“The drive-thru has been such a big part of our business,” Ryback says. “It’s forced us to get good at handling an off-premise business, which was really fortuitous during the pandemic. While a lot of companies were trying to figure out how to build or how to implement or how to execute off-premise, we have not only already learned how to do that a long time ago, but we had built a reputation for being able to do it well, so that’s been invaluable. For drive-thru, we’re going all in. We’ve taken drive-thru to a whole new level.”

Jim ‘N Nick’s retrained front-of-house staff as part of the transition, but Ryback says it was a relatively simple move because of the chain’s constant focus on hospitality. The CEO isn’t sure yet how much the quick-casual plus format will change headcount in the restaurant; while staff needed for dine-in services may reduce, the need for workers to help with off-premises is increasing. So in the end, Ryback believes it may just change hiring positions as opposed to roster size. Although a cooking line was created to help with throughput, there’s been no alterations to ingredients or how food is prepared.

READ MOREWith Bolstered Leadership, Jim ‘N Nick’s Gets Ready to Grow

In anticipation of customers asking questions, Jim ‘N Nick’s started a guest ambassador position—a person who greets customers at the front, directs traffic, and guides guests through the new experience.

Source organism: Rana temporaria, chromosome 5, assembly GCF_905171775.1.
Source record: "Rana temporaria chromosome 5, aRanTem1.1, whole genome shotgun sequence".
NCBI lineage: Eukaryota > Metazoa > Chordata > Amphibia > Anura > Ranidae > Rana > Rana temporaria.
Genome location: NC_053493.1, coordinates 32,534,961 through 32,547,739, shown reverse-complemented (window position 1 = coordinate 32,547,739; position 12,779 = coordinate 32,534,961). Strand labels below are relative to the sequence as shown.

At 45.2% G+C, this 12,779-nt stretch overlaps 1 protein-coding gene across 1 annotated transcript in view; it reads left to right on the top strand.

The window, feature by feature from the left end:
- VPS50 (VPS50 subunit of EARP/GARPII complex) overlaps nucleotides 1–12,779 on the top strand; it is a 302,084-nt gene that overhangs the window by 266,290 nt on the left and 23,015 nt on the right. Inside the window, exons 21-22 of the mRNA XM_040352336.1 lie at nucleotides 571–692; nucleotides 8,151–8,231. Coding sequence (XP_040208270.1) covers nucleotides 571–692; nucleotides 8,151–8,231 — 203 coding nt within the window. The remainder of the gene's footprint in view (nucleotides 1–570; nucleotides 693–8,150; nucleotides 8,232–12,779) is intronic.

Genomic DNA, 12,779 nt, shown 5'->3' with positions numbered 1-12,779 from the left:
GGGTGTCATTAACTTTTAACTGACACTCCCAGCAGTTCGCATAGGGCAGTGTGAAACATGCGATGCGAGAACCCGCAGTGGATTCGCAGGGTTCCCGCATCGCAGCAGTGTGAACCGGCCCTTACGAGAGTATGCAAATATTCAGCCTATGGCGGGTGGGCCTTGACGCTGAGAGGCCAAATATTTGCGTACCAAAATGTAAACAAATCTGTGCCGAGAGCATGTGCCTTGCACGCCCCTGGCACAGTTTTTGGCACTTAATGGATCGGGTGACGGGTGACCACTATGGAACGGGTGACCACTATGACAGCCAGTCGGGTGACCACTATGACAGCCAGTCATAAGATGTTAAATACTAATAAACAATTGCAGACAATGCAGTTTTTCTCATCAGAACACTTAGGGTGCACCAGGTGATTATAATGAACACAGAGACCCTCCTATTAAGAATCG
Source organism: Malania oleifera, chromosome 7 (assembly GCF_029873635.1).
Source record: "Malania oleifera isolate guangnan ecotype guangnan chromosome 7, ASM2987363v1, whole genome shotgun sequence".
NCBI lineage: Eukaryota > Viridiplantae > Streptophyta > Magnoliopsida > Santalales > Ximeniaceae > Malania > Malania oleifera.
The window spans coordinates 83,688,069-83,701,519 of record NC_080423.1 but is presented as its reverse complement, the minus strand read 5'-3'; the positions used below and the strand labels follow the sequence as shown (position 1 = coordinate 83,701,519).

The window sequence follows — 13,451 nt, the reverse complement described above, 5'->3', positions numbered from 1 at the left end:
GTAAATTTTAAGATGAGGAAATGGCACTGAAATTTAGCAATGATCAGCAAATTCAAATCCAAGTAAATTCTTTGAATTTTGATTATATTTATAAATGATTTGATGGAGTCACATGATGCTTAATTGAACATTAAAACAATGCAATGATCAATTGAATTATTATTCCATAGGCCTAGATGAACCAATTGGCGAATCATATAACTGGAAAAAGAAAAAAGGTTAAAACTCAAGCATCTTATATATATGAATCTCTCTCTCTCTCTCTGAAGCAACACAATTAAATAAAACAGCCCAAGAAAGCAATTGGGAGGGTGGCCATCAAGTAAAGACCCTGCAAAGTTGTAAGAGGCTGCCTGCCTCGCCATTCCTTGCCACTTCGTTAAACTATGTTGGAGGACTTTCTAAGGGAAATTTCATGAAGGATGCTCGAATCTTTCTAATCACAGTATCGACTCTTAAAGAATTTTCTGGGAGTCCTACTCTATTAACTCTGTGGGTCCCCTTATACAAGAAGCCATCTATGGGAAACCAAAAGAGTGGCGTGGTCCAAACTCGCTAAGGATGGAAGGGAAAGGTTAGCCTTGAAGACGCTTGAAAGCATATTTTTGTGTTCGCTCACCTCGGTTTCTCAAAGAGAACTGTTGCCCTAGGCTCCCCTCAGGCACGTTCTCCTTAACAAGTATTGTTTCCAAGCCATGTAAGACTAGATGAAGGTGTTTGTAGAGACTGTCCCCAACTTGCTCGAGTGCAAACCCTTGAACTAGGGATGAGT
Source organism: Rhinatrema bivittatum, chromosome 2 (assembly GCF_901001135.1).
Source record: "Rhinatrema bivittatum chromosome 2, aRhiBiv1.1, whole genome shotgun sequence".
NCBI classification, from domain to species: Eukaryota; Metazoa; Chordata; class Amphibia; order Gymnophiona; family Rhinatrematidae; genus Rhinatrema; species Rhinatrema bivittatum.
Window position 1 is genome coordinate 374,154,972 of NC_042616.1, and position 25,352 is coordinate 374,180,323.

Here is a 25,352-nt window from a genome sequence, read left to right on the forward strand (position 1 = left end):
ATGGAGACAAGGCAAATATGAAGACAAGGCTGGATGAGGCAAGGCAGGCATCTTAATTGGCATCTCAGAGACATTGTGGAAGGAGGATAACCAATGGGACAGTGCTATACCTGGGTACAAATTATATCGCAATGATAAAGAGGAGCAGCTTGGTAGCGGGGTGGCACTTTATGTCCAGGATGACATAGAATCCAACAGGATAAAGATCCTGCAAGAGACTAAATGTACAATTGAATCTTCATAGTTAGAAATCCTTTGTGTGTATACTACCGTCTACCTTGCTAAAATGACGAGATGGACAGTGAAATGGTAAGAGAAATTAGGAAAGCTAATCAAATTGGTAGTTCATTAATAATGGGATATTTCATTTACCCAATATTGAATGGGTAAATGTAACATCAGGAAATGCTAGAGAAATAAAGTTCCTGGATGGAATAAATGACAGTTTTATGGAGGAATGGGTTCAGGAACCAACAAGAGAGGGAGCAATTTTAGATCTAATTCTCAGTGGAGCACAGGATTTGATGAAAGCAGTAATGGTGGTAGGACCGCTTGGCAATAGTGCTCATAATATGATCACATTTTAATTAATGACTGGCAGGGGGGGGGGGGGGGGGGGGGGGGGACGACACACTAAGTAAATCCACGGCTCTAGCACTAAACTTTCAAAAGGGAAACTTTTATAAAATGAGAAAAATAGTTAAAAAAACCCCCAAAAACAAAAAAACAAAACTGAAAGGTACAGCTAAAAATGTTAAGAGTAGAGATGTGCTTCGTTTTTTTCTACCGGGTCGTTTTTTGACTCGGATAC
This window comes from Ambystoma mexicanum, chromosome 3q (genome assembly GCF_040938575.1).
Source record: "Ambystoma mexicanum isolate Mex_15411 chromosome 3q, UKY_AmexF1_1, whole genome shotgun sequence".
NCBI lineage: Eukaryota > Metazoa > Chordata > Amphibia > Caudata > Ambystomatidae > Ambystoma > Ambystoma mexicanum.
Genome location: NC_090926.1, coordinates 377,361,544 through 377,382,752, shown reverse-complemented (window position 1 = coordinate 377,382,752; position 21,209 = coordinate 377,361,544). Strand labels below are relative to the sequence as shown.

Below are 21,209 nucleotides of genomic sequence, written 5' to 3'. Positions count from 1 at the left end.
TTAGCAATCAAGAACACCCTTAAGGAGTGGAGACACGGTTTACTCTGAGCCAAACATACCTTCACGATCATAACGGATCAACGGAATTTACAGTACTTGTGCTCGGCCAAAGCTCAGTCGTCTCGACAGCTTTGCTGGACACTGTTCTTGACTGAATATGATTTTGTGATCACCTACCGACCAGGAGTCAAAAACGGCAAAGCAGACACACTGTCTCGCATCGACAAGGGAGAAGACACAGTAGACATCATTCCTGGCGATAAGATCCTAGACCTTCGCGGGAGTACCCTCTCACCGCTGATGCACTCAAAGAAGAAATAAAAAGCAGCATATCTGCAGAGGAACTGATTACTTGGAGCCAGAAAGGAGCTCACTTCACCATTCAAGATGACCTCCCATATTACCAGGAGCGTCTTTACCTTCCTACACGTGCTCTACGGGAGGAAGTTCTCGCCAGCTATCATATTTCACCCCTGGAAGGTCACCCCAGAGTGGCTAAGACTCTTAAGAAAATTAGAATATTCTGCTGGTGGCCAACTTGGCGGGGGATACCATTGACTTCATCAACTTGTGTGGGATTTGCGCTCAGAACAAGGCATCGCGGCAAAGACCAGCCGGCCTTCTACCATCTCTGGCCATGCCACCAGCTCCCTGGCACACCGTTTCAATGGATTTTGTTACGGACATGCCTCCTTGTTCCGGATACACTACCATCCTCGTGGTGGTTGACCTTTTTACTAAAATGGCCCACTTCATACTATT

“If you don’t do that and you just change stuff, people don’t understand why and generally guests don’t like that,” Ryback says. “But because we’ve helped guide people through the change, what they realize and the feedback we’ve gotten is, it’s a much faster experience. Because you pay at the register when you order, the ability to just leave when you’re done with your meal and not have to wait for a check and wait for your credit card to get processed and all that stuff just makes it so much faster. That’s been the most positive feedback is both the speed and the flexibility that allows guests to use us in different ways.”

Jim ‘N Nick’s plans to open 10 restaurants in the next 18 months, and all of them will follow the quick-casual plus operation. Expansion will primarily focus on existing markets in the Southeast, including Alabama, Georgia, Tennessee, North Carolina, and South Carolina.

However, the restaurant hasn’t made a decision on whether all existing units will undergo the transformation. There are no immediate plans to remodel another store. With just four conversions and two new quick-casual locations, Ryback says the brand is still in the evaluation period. But with that said, the brand couldn’t be more pleased with the progress.

“We’re fortunate to have a successful business where we have a lot of guests who really love us, and so before we make a change like that we want to make sure we think about the specific location and the market that it’s in and the guests in those markets before we make that decision,” Ryback says. “We’re not by any means rushing out to convert any of them or all of them overnight. It’s too early for me to say that there will come a point in time where they all get converted. I that’s certainly not part of our plan at this point. We’re just evaluating and making those decisions on a market-by-market, case-by-case basis.”

Fast Casual, Growth, Web Exclusives, Jim 'N Nick's